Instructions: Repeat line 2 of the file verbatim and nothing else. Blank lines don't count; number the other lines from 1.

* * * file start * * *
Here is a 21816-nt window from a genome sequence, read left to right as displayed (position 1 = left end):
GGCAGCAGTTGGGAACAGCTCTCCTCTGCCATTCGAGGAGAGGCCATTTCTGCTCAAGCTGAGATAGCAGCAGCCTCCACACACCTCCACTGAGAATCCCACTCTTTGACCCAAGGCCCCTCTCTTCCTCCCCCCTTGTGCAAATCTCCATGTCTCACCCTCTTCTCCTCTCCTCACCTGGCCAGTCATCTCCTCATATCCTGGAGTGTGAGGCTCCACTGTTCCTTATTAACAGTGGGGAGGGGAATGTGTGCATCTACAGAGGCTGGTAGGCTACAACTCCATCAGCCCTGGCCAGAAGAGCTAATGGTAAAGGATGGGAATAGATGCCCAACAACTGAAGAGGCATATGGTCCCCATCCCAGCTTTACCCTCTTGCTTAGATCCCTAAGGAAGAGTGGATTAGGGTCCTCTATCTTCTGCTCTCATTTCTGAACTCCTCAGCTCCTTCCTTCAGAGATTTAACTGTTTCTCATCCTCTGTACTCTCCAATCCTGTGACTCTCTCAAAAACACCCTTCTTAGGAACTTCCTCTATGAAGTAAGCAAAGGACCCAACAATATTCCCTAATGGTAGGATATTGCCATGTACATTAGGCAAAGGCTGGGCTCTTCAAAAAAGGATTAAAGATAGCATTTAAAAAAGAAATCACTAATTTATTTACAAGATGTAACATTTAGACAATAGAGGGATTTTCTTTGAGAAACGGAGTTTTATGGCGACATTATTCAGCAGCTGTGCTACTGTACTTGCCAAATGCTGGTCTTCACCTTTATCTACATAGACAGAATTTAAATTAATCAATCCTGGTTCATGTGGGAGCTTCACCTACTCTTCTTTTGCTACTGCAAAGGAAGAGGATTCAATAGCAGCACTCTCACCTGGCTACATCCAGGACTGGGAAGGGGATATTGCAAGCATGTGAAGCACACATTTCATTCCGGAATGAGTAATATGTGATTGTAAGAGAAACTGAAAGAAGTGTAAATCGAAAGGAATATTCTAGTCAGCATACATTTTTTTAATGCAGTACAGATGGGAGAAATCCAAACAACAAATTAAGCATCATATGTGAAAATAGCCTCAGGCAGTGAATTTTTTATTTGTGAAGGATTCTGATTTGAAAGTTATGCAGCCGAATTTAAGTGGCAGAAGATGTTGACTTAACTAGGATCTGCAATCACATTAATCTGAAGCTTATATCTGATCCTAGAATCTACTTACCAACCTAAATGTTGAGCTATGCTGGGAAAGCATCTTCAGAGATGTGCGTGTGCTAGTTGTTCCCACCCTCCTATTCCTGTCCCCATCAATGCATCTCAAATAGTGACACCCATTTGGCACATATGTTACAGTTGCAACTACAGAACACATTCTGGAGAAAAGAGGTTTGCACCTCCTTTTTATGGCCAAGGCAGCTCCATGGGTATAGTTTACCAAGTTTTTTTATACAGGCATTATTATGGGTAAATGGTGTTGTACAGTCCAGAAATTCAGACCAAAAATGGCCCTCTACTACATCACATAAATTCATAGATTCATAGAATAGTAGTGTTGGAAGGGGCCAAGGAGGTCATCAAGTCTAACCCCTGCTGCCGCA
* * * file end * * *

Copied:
GGCAGCAGTTGGGAACAGCTCTCCTCTGCCATTCGAGGAGAGGCCATTTCTGCTCAAGCTGAGATAGCAGCAGCCTCCACACACCTCCACTGAGAATCCCACTCTTTGACCCAAGGCCCCTCTCTTCCTCCCCCCTTGTGCAAATCTCCATGTCTCACCCTCTTCTCCTCTCCTCACCTGGCCAGTCATCTCCTCATATCCTGGAGTGTGAGGCTCCACTGTTCCTTATTAACAGTGGGGAGGGGAATGTGTGCATCTACAGAGGCTGGTAGGCTACAACTCCATCAGCCCTGGCCAGAAGAGCTAATGGTAAAGGATGGGAATAGATGCCCAACAACTGAAGAGGCATATGGTCCCCATCCCAGCTTTACCCTCTTGCTTAGATCCCTAAGGAAGAGTGGATTAGGGTCCTCTATCTTCTGCTCTCATTTCTGAACTCCTCAGCTCCTTCCTTCAGAGATTTAACTGTTTCTCATCCTCTGTACTCTCCAATCCTGTGACTCTCTCAAAAACACCCTTCTTAGGAACTTCCTCTATGAAGTAAGCAAAGGACCCAACAATATTCCCTAATGGTAGGATATTGCCATGTACATTAGGCAAAGGCTGGGCTCTTCAAAAAAGGATTAAAGATAGCATTTAAAAAAGAAATCACTAATTTATTTACAAGATGTAACATTTAGACAATAGAGGGATTTTCTTTGAGAAACGGAGTTTTATGGCGACATTATTCAGCAGCTGTGCTACTGTACTTGCCAAATGCTGGTCTTCACCTTTATCTACATAGACAGAATTTAAATTAATCAATCCTGGTTCATGTGGGAGCTTCACCTACTCTTCTTTTGCTACTGCAAAGGAAGAGGATTCAATAGCAGCACTCTCACCTGGCTACATCCAGGACTGGGAAGGGGATATTGCAAGCATGTGAAGCACACATTTCATTCCGGAATGAGTAATATGTGATTGTAAGAGAAACTGAAAGAAGTGTAAATCGAAAGGAATATTCTAGTCAGCATACATTTTTTTAATGCAGTACAGATGGGAGAAATCCAAACAACAAATTAAGCATCATATGTGAAAATAGCCTCAGGCAGTGAATTTTTTATTTGTGAAGGATTCTGATTTGAAAGTTATGCAGCCGAATTTAAGTGGCAGAAGATGTTGACTTAACTAGGATCTGCAATCACATTAATCTGAAGCTTATATCTGATCCTAGAATCTACTTACCAACCTAAATGTTGAGCTATGCTGGGAAAGCATCTTCAGAGATGTGCGTGTGCTAGTTGTTCCCACCCTCCTATTCCTGTCCCCATCAATGCATCTCAAATAGTGACACCCATTTGGCACATATGTTACAGTTGCAACTACAGAACACATTCTGGAGAAAAGAGGTTTGCACCTCCTTTTTATGGCCAAGGCAGCTCCATGGGTATAGTTTACCAAGTTTTTTTATACAGGCATTATTATGGGTAAATGGTGTTGTACAGTCCAGAAATTCAGACCAAAAATGGCCCTCTACTACATCACATAAATTCATAGATTCATAGAATAGTAGTGTTGGAAGGGGCCAAGGAGGTCATCAAGTCTAACCCCTGCTGCCGCA